Sufficed to say, lots of smart people, capable scientists, and large organizations have believed in quackery and hokum over the years even in times when it was well known that the practices they were espousing were junk. I feel there’s a crucial difference (which believers are keen to gloss over) between decisions that are made on the best evidence people had to hand (though more evidence would have told a different story as in the case of Tamiflu) and decisions that are based on poor evidence and hearsay.

        I sincerely don’t believe that the army knows something the medical world at large doesn’t about acupuncture. The results are in. If it has any effect specifically due to the process and the theory behind pressure points and aligning mysterious bodily energies, it’s failed to show its powers are any stronger than the power of suggestion and the placebo effect.

        Why would the army like those treatments? Because the people propping the programs up would really, really like a cheap effective means of treating a host of difficult illnesses from PTSD to chronic pain. People, who aren’t trained to look at scientific data, support military acupuncture programs because, from a glossy and biased look at the evidence, they feel it’s too good not to be true. They are actively hoping it works just like parents are praying simple fish oil supplements will cure their childrens’ complex social disorders.

        • Edzard says:

          THANK YOU
          here are just a few reasons which spring into my mind why the army might employ useless treatments:
          1) because they are desperate
          2) because they have not the very best doctors/medical scientists
          3) because they are under political pressure to do so
          4) because they are short-sighted and want to save money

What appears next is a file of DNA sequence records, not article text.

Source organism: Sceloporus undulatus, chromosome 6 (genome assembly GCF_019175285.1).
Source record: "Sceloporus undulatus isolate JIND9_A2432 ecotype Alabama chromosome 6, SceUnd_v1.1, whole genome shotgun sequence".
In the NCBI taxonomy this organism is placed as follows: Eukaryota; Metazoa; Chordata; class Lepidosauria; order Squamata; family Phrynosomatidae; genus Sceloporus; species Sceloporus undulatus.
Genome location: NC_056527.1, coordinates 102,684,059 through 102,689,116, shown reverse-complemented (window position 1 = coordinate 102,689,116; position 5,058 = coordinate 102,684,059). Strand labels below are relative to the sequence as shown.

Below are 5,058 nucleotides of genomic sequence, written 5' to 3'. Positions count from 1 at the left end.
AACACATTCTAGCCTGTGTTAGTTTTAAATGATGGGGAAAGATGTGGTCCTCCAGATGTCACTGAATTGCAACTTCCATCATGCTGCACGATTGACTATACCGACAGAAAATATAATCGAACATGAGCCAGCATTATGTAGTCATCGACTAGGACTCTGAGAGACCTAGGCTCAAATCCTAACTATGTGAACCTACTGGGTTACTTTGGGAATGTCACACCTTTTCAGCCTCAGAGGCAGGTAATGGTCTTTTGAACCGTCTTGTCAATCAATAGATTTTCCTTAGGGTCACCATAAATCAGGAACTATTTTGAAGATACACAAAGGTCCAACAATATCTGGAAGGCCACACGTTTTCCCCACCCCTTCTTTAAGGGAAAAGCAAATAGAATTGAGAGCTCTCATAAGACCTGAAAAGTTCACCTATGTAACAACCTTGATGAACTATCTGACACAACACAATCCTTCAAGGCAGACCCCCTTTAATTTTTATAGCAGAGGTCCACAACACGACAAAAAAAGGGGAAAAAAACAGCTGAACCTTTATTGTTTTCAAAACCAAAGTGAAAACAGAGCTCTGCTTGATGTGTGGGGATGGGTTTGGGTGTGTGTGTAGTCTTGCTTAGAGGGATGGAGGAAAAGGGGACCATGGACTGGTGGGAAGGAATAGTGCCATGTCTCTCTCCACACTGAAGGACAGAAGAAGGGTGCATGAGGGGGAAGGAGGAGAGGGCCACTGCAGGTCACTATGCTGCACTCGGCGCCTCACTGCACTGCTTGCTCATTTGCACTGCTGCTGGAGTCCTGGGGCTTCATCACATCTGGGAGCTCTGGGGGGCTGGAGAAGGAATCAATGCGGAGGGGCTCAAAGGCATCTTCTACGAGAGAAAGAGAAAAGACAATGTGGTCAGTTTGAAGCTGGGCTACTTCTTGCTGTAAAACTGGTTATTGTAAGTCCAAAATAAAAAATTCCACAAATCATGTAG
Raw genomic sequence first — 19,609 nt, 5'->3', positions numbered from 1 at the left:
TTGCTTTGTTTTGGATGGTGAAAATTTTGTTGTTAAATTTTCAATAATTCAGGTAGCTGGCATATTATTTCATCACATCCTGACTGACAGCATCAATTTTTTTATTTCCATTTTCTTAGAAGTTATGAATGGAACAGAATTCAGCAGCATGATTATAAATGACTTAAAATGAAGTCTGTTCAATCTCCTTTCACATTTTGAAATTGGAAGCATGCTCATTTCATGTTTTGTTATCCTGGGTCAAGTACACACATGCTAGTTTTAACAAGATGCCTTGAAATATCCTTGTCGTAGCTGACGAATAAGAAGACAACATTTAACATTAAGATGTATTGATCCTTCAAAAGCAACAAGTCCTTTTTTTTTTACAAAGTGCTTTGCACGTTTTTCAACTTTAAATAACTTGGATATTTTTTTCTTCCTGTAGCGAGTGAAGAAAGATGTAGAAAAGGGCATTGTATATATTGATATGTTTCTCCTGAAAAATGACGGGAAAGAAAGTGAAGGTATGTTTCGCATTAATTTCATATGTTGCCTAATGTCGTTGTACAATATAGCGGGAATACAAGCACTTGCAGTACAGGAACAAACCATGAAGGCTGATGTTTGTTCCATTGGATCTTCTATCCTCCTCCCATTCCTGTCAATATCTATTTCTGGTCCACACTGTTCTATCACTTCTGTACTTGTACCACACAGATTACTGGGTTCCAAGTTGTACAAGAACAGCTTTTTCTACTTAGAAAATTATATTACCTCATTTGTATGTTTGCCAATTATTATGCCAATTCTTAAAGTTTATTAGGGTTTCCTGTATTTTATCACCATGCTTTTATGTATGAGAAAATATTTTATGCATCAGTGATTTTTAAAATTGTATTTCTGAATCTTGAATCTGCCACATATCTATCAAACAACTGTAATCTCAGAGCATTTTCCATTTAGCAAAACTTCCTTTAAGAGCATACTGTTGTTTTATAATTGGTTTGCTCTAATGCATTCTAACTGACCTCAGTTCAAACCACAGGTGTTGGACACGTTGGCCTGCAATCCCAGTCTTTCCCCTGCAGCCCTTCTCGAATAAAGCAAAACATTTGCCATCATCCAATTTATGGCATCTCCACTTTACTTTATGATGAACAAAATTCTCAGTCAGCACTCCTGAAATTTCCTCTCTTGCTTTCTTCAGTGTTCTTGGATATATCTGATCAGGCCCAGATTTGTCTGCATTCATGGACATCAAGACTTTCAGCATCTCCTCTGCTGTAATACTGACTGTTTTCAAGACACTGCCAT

5) because they feel it looks good

    • Irene says:

      Because they are not trained in the scientific method and don’t bother to look at the actual evidence–which clearly demonstrates that acupuncture is nothing more than an elaborate placebo.

      Bloodletting was very popular in its day. The Argument from Popularity is a logical fallacy.

  • Armando Brito de Sá says:

    Being a GP I am deeply embarrassed seeing family medicine departments embarking in the teaching and promotion of quackery. There may be some plausible explanations for that behaviour, though. Family medicine constantly deals with vague illness as opposed, for instance, physicians in ICUs. Internal medicine and pediatrics following the same path is to be expected, since these specialties deal with primary care in the US. Integrative medicine, or whatever quack designation someone cares to invent, is indeed appealing: it provides the feeling of something different being done to ill patients with no serious disease; may mark a difference towards those “insensitive and cold hospital physicians”, a classical us/them divide cleverly exploited by those trying to gain from that divide; it may keep the patient amused while the illness goes away (Voltaire dixit, more or less); and finally can bring some extra income, since insurance companies pay for nonsense (by consumer pressure and demand, they will say).

    Summing it up, it is a very personal blend of scientific ignorance, poor training in communication skills, will to please, desire to do good, ilnesses hard to deal with, demanding patients, lower than average income, wanting to make a difference.

    Dark times ahead, I’m afraid. The fighting against entropy goes on.

    • Irene says:

      I agree completely, and have also given this problem (the human need for something beyond the brief appointment, exam, diagnosis, rx, “have a nice day” medical appointment) some thought. GP’s (and internists, pediatricians, and other generalists) need to invest in organizing support staff (the nurse practitioner has done this to some extent) who can simply spend time and sympathise with patients without offering quackery. Dietitians, physical therapists, mental health counselors, social workers, and others should be filling the niche currently filled by the quacks. Perhaps there is a way to bring some kind of “spirituality” to this idea (not for me, certainly, but the majority are believers and seem to crave this) so that people feel their “whole” person is being considered.